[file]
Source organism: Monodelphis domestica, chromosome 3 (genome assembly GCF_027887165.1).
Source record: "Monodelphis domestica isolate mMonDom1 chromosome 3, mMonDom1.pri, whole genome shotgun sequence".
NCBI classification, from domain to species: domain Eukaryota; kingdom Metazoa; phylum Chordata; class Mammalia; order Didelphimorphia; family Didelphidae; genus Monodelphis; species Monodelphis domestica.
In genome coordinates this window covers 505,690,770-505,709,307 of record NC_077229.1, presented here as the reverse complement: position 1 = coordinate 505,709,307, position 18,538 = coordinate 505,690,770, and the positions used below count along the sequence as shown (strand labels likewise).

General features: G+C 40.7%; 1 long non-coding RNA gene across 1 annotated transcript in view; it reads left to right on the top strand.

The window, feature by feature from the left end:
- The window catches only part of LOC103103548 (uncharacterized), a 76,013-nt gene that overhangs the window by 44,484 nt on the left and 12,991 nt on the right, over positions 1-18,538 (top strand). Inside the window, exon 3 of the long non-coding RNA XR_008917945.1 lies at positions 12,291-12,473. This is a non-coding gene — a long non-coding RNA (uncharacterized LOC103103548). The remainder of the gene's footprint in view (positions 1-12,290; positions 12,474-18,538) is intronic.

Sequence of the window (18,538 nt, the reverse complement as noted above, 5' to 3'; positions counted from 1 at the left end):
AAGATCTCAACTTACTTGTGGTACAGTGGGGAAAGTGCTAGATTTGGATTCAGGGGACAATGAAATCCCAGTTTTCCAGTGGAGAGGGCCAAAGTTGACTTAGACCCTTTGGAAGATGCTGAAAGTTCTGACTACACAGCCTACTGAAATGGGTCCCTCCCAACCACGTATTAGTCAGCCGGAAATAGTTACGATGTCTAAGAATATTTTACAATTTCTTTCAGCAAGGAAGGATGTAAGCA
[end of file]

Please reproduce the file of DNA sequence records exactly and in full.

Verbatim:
Source organism: Monodelphis domestica, chromosome 3 (genome assembly GCF_027887165.1).
Source record: "Monodelphis domestica isolate mMonDom1 chromosome 3, mMonDom1.pri, whole genome shotgun sequence".
NCBI classification, from domain to species: domain Eukaryota; kingdom Metazoa; phylum Chordata; class Mammalia; order Didelphimorphia; family Didelphidae; genus Monodelphis; species Monodelphis domestica.
In genome coordinates this window covers 505,690,770-505,709,307 of record NC_077229.1, presented here as the reverse complement: position 1 = coordinate 505,709,307, position 18,538 = coordinate 505,690,770, and the positions used below count along the sequence as shown (strand labels likewise).

General features: G+C 40.7%; 1 long non-coding RNA gene across 1 annotated transcript in view; it reads left to right on the top strand.

The window, feature by feature from the left end:
- The window catches only part of LOC103103548 (uncharacterized), a 76,013-nt gene that overhangs the window by 44,484 nt on the left and 12,991 nt on the right, over positions 1-18,538 (top strand). Inside the window, exon 3 of the long non-coding RNA XR_008917945.1 lies at positions 12,291-12,473. This is a non-coding gene — a long non-coding RNA (uncharacterized LOC103103548). The remainder of the gene's footprint in view (positions 1-12,290; positions 12,474-18,538) is intronic.

Sequence of the window (18,538 nt, the reverse complement as noted above, 5' to 3'; positions counted from 1 at the left end):
AAGATCTCAACTTACTTGTGGTACAGTGGGGAAAGTGCTAGATTTGGATTCAGGGGACAATGAAATCCCAGTTTTCCAGTGGAGAGGGCCAAAGTTGACTTAGACCCTTTGGAAGATGCTGAAAGTTCTGACTACACAGCCTACTGAAATGGGTCCCTCCCAACCACGTATTAGTCAGCCGGAAATAGTTACGATGTCTAAGAATATTTTACAATTTCTTTCAGCAAGGAAGGATGTAAGCA